Our dog went nuts, and later, we realized he was barking with joy, not aggression, and our daughter was terrified.  The Husbandly One went to the door and opened it to find my dad and my nephew-in-law standing outside, my dad staring at us with a half-terrified expression, half fury.  One tearful phone call (with my nephew-in-law's dying cell phone, no less) with my mom later, we got the story from my dad.  After two days of not hearing from me, Mom started getting nervous and tried calling me.  Of course, our phone being dead, she couldn't get through, and an automated message gave them an error message.  Mom waited for us to call, and waited, and waited, and soon, she became convinced that something terrible had happened to us.  Unable to bear it any longer, she finally got Dad agitated enough to decide to drive all the way out where we lived to check on us, and take along NIL for support.

They were afraid they were either going to find us dead, or gone.

Dramatic, but not unexpected, considering my mom's vivid imagination, and I couldn't blame her one bit.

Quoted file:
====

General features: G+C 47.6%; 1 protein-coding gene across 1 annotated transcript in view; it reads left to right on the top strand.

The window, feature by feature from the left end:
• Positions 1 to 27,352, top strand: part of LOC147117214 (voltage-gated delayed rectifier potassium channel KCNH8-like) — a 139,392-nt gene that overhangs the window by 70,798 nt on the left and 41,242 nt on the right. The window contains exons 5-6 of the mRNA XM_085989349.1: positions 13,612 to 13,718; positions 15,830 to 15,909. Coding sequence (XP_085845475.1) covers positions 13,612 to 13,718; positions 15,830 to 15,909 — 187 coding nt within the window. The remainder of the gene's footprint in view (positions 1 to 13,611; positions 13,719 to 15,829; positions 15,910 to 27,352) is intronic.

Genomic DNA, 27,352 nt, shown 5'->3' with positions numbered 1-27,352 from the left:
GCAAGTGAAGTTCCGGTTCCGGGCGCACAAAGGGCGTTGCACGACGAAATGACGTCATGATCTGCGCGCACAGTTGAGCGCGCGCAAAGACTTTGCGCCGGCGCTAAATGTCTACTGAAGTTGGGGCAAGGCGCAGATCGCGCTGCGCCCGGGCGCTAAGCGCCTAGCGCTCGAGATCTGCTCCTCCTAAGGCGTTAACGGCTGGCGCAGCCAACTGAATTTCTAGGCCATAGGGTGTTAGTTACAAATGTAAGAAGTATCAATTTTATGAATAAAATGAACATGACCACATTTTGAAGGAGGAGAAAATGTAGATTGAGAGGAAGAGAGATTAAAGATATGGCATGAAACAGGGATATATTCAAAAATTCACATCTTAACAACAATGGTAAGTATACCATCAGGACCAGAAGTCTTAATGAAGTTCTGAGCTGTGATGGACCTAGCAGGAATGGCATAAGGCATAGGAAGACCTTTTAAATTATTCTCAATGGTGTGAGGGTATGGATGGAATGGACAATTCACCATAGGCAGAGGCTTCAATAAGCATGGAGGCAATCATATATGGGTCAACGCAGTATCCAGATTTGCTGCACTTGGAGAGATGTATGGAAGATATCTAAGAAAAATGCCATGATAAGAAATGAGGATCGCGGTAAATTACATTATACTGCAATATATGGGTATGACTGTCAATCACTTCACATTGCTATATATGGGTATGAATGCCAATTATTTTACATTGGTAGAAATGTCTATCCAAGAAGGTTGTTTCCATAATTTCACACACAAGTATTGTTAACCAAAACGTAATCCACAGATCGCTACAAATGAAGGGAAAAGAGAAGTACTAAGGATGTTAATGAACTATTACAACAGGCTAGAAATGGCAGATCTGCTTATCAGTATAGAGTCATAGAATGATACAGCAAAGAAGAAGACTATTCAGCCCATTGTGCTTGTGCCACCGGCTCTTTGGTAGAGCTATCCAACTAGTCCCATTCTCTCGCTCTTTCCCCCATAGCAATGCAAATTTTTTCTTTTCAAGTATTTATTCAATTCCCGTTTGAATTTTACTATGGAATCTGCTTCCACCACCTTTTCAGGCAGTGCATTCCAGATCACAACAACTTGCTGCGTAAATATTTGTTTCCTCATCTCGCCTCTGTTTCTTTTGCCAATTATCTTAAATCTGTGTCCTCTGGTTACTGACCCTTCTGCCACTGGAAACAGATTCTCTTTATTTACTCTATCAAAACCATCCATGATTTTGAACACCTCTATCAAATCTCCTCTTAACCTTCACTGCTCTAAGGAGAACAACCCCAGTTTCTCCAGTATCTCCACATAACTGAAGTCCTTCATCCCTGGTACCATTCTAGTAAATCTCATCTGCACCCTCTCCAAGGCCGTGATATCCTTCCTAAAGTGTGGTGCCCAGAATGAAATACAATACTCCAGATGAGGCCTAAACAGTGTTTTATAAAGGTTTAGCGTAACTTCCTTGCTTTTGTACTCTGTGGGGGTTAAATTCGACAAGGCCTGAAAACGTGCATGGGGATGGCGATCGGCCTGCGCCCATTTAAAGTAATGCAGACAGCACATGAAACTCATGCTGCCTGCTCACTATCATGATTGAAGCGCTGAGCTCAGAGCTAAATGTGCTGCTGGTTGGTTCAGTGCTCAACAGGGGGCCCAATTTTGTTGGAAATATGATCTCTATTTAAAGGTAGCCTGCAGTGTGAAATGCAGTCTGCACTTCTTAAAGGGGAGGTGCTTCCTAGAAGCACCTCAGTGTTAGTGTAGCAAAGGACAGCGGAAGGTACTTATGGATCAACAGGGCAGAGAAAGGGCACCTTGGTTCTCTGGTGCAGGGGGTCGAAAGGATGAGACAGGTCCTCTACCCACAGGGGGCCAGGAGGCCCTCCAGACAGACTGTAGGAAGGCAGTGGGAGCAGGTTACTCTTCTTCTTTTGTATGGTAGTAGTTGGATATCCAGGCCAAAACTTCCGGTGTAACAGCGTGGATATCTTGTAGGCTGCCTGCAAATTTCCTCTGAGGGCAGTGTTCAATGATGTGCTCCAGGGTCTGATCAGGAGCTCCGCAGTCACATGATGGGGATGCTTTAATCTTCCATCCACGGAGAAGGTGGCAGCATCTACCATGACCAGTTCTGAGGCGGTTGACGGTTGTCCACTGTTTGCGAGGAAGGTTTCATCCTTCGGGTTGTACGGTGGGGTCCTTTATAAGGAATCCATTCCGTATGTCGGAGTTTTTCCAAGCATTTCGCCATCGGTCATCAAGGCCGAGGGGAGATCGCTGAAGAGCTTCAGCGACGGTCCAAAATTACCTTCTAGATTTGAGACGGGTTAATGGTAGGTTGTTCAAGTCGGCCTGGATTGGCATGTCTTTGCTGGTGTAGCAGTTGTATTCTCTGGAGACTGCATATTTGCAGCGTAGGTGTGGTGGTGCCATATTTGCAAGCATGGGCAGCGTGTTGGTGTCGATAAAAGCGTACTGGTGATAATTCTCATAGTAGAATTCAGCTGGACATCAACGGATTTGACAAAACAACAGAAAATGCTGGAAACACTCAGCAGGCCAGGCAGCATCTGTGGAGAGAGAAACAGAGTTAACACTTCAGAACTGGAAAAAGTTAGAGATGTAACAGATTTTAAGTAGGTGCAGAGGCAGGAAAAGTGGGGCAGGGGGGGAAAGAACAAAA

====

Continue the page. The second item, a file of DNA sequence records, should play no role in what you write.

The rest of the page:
THO explained about lightning having struck our house and showed them the blown up tree next to the house, and our dead phone (we ended up having to replace both the phone and the answering machine), and my dad frowned at him and said, "Why didn't you call us from work?"

THO said, "We're not allowed to make non-work related long distance phone calls."

My dad frowned and said, "You could have explained that your phone was out, and you have family who would be worried about your well-being that you needed to contact.  Or you could have gone to any payphone and made a collect call to us, we would have accepted it.  Or you could have made that collect call from work."

As my dad explained all the ways my husband could have made an effort to contact my family and let them know we were okay, up to and including calling my nephew who was going to UT at the time and having him pass on the message, I was trying not to smirk because my dad was confirming all the arguments I had been making over the previous week about contacting my parents ASAP.

"What was that all about?" THO asked after my dad and nephew had gone.

"I'm a daughter," I said, and nodded at our toddler.  "One day, when she's grown up and off doing her own thing, you will completely understand why my dad had that panicked tone in his voice when he was banging on the door."

And yeah, he gets it now.

This past week, though, the difference has reared its head in a completely different way, though it is again, family related.

Last Monday, THO got a call that his mother was in the ICU of a San Antonio hospital, sent there for a blood pressure reading that was through the roof and blood oxygen levels that were almost impossibly low.  We drove out to check on her right after THO got home, and she was in terrible shape.